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War in Iraq surpasses World War Two
The Sydney Morning Herald (AU)
Cynthia Banham
November 24, 2006

THEY were America's days of infamy, 60 years apart - Pearl Harbour and September 11. The first led the US into World War II, a conflict it endured for 1348 days; the second was followed by a war that from tomorrow will have lasted even longer.

America's involvement in Iraq will reach that milestone at a time when the clamour for withdrawal has never been louder, and the possibility of achieving it has never seemed so difficult. The decisive end of World War II in 1945 delivers no lessons that could be applied to a very different war in a very different era.

If anything, things seem to be getting worse, the options less appealing. Baghdad is reeling from the deadliest assault on Iraqi civilians since the start of the US invasion in March 2003. At least 200 people died and more than 250 were injured after six car bombs, mortar attacks and missiles battered the Shiite Muslim slum of Sadr City.

Plumes of black smoke and anguished screams rose above a chaotic landscape of flames and charred cars, witnesses said.

Violence later spread to other neighbourhoods in retaliatory attacks across Baghdad, even as politicians and senior religious clerics appealed for calm.

The Iraqi Government locked down the capital with an indefinite curfew and shut the airport to commercial flights.

It is a long way from Mission Accomplished - the banner that decorated a US aircraft carrier on May 1, 2003 as the US President, George Bush, proclaimed the end of "major combat operations". Forty-four months on, Americans still count the cost of the war: more than 2860 US soldiers dead, more than 21,000 injured.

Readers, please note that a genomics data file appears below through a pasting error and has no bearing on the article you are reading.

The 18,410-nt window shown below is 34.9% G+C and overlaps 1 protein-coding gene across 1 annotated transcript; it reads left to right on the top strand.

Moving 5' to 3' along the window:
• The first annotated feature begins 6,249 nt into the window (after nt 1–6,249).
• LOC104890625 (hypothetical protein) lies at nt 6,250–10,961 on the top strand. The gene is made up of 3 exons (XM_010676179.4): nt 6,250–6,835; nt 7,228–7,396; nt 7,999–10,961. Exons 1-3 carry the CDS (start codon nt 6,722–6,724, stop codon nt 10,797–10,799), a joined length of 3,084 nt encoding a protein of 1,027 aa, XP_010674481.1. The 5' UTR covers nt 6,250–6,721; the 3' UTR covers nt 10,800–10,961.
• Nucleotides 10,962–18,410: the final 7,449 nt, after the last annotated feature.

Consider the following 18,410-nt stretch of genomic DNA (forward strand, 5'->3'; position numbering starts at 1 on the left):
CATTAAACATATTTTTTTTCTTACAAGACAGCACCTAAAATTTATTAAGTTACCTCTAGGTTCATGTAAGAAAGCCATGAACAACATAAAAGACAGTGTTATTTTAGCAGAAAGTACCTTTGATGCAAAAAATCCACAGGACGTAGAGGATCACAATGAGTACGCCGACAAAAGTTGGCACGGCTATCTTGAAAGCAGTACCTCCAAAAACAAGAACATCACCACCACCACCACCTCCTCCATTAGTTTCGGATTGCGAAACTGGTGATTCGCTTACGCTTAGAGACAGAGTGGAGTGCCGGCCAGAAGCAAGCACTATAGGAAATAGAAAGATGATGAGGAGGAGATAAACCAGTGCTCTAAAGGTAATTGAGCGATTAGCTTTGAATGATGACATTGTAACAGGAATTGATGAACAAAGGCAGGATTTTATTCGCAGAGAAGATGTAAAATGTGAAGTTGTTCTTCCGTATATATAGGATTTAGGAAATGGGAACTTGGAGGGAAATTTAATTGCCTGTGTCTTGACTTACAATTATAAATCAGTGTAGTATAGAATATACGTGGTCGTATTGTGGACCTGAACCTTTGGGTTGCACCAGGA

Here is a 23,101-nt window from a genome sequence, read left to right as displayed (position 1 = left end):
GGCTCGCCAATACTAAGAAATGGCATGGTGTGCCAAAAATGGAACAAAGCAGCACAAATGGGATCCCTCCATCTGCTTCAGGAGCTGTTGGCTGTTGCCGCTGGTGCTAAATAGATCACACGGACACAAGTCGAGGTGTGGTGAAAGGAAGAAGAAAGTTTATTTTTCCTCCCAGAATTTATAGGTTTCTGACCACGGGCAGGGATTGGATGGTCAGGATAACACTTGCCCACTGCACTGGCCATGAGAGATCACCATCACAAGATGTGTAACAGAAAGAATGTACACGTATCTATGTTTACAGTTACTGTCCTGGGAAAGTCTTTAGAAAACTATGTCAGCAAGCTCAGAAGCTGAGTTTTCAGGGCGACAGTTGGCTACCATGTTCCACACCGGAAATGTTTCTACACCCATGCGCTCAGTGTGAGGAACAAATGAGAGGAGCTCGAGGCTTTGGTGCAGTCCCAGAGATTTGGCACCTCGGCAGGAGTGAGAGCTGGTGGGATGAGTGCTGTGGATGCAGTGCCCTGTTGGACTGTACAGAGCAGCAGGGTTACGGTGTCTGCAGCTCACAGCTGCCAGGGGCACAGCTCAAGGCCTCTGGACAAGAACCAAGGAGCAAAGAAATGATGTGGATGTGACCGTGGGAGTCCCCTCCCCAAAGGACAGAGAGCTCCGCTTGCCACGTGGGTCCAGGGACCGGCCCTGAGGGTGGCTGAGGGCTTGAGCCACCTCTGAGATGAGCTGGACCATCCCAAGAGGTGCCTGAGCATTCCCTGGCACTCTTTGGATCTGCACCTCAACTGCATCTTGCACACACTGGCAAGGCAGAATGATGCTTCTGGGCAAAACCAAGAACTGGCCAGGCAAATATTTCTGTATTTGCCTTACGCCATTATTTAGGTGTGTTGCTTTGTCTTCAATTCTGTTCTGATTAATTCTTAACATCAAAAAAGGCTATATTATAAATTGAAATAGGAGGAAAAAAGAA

Those figures do not compare with US casualties in World War II, when 406,000 American soldiers died and 671,000 were wounded. But the Iraq campaign has become a symbol of the pitfalls of a new style of conflict - a war against an ill-defined enemy with no end in sight.

American politicians have not failed to note the symbolism of the milestone.

The top Democrat on the Senate Armed Services Committee, Senator Carl Levin, pointed to it as he pushed for a phased withdrawal within four to six months.

"We are 3 years into a conflict which has already lasted longer than the Korean conflict and almost as long as World War II. We should put the responsibility for Iraq's future squarely where it belongs: on the Iraqis."

In Canberra, the Prime Minister, John Howard, acknowledged Iraq was "going through a bad phase" and that nobody was "other than horrified at the continued loss of life". Mr Howard said any change in the role of Australia's troops would depend on "what's involved in any possible British reduction" of its commitment.

"We haven't agreed to anything else and if there are any proposals that we do something differently, well they will have to be assessed on their merits and according to our judgement as to whether it's appropriate."

Agence France-Presse

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